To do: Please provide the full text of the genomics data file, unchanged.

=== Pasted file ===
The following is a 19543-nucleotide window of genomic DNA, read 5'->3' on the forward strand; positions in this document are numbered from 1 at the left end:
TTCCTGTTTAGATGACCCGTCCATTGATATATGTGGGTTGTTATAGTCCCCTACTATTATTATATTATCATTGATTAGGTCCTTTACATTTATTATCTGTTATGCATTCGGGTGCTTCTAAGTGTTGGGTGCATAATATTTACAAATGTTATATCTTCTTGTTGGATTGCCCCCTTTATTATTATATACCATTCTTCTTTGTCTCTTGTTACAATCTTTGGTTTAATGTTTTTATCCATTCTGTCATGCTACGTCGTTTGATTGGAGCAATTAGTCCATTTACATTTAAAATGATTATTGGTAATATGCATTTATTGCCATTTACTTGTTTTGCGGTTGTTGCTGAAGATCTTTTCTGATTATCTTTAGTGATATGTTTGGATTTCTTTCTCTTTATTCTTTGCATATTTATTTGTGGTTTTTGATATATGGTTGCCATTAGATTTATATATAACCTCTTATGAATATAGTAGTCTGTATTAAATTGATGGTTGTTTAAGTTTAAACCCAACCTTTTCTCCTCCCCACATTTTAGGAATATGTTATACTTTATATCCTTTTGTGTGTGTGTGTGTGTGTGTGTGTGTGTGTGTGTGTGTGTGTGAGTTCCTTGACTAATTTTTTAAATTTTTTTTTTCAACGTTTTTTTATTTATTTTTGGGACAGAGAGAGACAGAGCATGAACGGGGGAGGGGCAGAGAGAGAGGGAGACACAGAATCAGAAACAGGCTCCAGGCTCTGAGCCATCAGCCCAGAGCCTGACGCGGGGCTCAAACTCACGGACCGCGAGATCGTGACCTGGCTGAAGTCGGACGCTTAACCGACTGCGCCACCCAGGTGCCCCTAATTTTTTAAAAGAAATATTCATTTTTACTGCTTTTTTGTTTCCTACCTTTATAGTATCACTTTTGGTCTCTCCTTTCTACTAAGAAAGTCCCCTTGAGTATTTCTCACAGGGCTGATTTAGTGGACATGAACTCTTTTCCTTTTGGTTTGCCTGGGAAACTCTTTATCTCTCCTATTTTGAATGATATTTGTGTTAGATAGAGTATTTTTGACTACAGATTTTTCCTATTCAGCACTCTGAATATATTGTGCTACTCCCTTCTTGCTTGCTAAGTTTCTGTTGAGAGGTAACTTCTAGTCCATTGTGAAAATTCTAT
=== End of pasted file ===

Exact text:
The following is a 19543-nucleotide window of genomic DNA, read 5'->3' on the forward strand; positions in this document are numbered from 1 at the left end:
TTCCTGTTTAGATGACCCGTCCATTGATATATGTGGGTTGTTATAGTCCCCTACTATTATTATATTATCATTGATTAGGTCCTTTACATTTATTATCTGTTATGCATTCGGGTGCTTCTAAGTGTTGGGTGCATAATATTTACAAATGTTATATCTTCTTGTTGGATTGCCCCCTTTATTATTATATACCATTCTTCTTTGTCTCTTGTTACAATCTTTGGTTTAATGTTTTTATCCATTCTGTCATGCTACGTCGTTTGATTGGAGCAATTAGTCCATTTACATTTAAAATGATTATTGGTAATATGCATTTATTGCCATTTACTTGTTTTGCGGTTGTTGCTGAAGATCTTTTCTGATTATCTTTAGTGATATGTTTGGATTTCTTTCTCTTTATTCTTTGCATATTTATTTGTGGTTTTTGATATATGGTTGCCATTAGATTTATATATAACCTCTTATGAATATAGTAGTCTGTATTAAATTGATGGTTGTTTAAGTTTAAACCCAACCTTTTCTCCTCCCCACATTTTAGGAATATGTTATACTTTATATCCTTTTGTGTGTGTGTGTGTGTGTGTGTGTGTGTGTGTGTGTGTGTGTGAGTTCCTTGACTAATTTTTTAAATTTTTTTTTTCAACGTTTTTTTATTTATTTTTGGGACAGAGAGAGACAGAGCATGAACGGGGGAGGGGCAGAGAGAGAGGGAGACACAGAATCAGAAACAGGCTCCAGGCTCTGAGCCATCAGCCCAGAGCCTGACGCGGGGCTCAAACTCACGGACCGCGAGATCGTGACCTGGCTGAAGTCGGACGCTTAACCGACTGCGCCACCCAGGTGCCCCTAATTTTTTAAAAGAAATATTCATTTTTACTGCTTTTTTGTTTCCTACCTTTATAGTATCACTTTTGGTCTCTCCTTTCTACTAAGAAAGTCCCCTTGAGTATTTCTCACAGGGCTGATTTAGTGGACATGAACTCTTTTCCTTTTGGTTTGCCTGGGAAACTCTTTATCTCTCCTATTTTGAATGATATTTGTGTTAGATAGAGTATTTTTGACTACAGATTTTTCCTATTCAGCACTCTGAATATATTGTGCTACTCCCTTCTTGCTTGCTAAGTTTCTGTTGAGAGGTAACTTCTAGTCCATTGTGAAAATTCTAT